“They keep it fairly simple and there’s a lot of blitzing,” Geaslen said of MC. “We’ve been going through our film sessions, studying them, and we’ll be ready for anything.”
The Eagle passing game may be complimentary, but it’s also developing, improving and dangerous. Geaslen, a senior from Andover, has thrown for 403 yards and three touchdowns so far, which puts him among the North Shore’s leaders.
St. John’s is the only area team with three 100-yard receivers: tight end Jake Burt has 11 grabs for 142 yards, outside receiver Logan Mahoney has six for 115 and a score, and slot-man Owen Rockett has 11 catches for 100 yards and one TD.
“We have the two massive outside guys, and then there’s Owen, the quick, speedy guy who gets lost in the middle, lost in the wash so-to-speak,” said Geaslen, who has completed 34-of-65 passes.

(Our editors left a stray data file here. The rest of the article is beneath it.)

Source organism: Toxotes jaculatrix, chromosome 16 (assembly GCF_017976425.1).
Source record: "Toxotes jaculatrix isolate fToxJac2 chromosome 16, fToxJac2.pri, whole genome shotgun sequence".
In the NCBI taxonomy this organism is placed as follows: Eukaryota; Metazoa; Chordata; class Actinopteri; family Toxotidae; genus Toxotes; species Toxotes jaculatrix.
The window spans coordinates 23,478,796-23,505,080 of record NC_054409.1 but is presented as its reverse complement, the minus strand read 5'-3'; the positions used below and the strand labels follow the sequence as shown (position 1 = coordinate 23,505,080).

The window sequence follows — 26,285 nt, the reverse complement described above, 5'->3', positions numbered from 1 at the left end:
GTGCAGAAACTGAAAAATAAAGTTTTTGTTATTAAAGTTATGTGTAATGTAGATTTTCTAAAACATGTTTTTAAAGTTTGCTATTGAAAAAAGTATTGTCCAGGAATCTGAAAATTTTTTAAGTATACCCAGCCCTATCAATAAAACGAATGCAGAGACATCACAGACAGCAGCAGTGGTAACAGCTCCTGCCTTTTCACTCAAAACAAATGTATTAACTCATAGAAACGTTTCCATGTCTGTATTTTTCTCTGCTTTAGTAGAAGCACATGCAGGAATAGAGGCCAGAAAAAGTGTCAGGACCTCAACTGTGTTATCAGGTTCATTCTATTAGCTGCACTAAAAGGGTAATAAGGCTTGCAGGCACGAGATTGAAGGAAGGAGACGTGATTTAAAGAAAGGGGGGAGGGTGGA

Burt, a 6-foot-5 junior with tremendous athleticism, dominated the summer 7-on-7 football scene and is making those same types of catches in full-contact action. Mahoney, a 6-foot-2 senior, has been as impressive.
“He put in so much work, and he knows it’s his turn. He’s one of the smartest guys out there,” Geaslen said of Mahoney. “He’s usually on the backside, on the opposite side of our formations, and that leaves him one-on-one a lot. With his size and power, I’ll take that all day.”
It’s no mistake that Geaslen, who has accepted an offer to play baseball at Division 1 Northeastern next year, is spreading the wealth among his receivers. It keeps defenses honest, especially when they’re putting extra defenders in the box to stuff St. John’s power run game.
“Something I’ve heard is you don’t want to be blind out there, because then when the defenses move the furniture, you’ll bump into it,” said Geaslen. “You have to spread it out so they can’t cover the same guy all the time, and the great thing for me is we have smart receivers who all know the routes and they know how to adjust.”